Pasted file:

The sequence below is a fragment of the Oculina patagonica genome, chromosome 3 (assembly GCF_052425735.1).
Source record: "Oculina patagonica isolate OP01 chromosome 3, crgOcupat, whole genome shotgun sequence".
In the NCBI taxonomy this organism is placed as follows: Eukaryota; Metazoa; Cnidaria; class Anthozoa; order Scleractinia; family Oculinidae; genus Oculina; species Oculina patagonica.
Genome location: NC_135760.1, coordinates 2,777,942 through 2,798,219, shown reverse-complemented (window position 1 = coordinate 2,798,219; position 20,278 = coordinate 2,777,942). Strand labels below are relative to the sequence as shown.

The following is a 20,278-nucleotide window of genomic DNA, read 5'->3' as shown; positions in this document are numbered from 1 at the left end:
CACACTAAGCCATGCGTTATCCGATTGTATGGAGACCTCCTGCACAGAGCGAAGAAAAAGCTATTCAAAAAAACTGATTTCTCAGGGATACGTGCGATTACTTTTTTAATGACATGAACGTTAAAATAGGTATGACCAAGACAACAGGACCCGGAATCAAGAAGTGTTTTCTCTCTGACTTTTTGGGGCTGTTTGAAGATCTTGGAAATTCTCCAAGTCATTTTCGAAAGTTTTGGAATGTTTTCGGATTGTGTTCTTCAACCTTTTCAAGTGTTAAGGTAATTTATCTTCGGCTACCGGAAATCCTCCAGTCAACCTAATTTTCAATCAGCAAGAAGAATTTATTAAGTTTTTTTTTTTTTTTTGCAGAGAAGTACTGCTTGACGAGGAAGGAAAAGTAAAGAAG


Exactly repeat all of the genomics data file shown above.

The sequence below is a fragment of the Oculina patagonica genome, chromosome 3 (assembly GCF_052425735.1).
Source record: "Oculina patagonica isolate OP01 chromosome 3, crgOcupat, whole genome shotgun sequence".
In the NCBI taxonomy this organism is placed as follows: Eukaryota; Metazoa; Cnidaria; class Anthozoa; order Scleractinia; family Oculinidae; genus Oculina; species Oculina patagonica.
Genome location: NC_135760.1, coordinates 2,777,942 through 2,798,219, shown reverse-complemented (window position 1 = coordinate 2,798,219; position 20,278 = coordinate 2,777,942). Strand labels below are relative to the sequence as shown.

The following is a 20,278-nucleotide window of genomic DNA, read 5'->3' as shown; positions in this document are numbered from 1 at the left end:
CACACTAAGCCATGCGTTATCCGATTGTATGGAGACCTCCTGCACAGAGCGAAGAAAAAGCTATTCAAAAAAACTGATTTCTCAGGGATACGTGCGATTACTTTTTTAATGACATGAACGTTAAAATAGGTATGACCAAGACAACAGGACCCGGAATCAAGAAGTGTTTTCTCTCTGACTTTTTGGGGCTGTTTGAAGATCTTGGAAATTCTCCAAGTCATTTTCGAAAGTTTTGGAATGTTTTCGGATTGTGTTCTTCAACCTTTTCAAGTGTTAAGGTAATTTATCTTCGGCTACCGGAAATCCTCCAGTCAACCTAATTTTCAATCAGCAAGAAGAATTTATTAAGTTTTTTTTTTTTTTTTGCAGAGAAGTACTGCTTGACGAGGAAGGAAAAGTAAAGAAG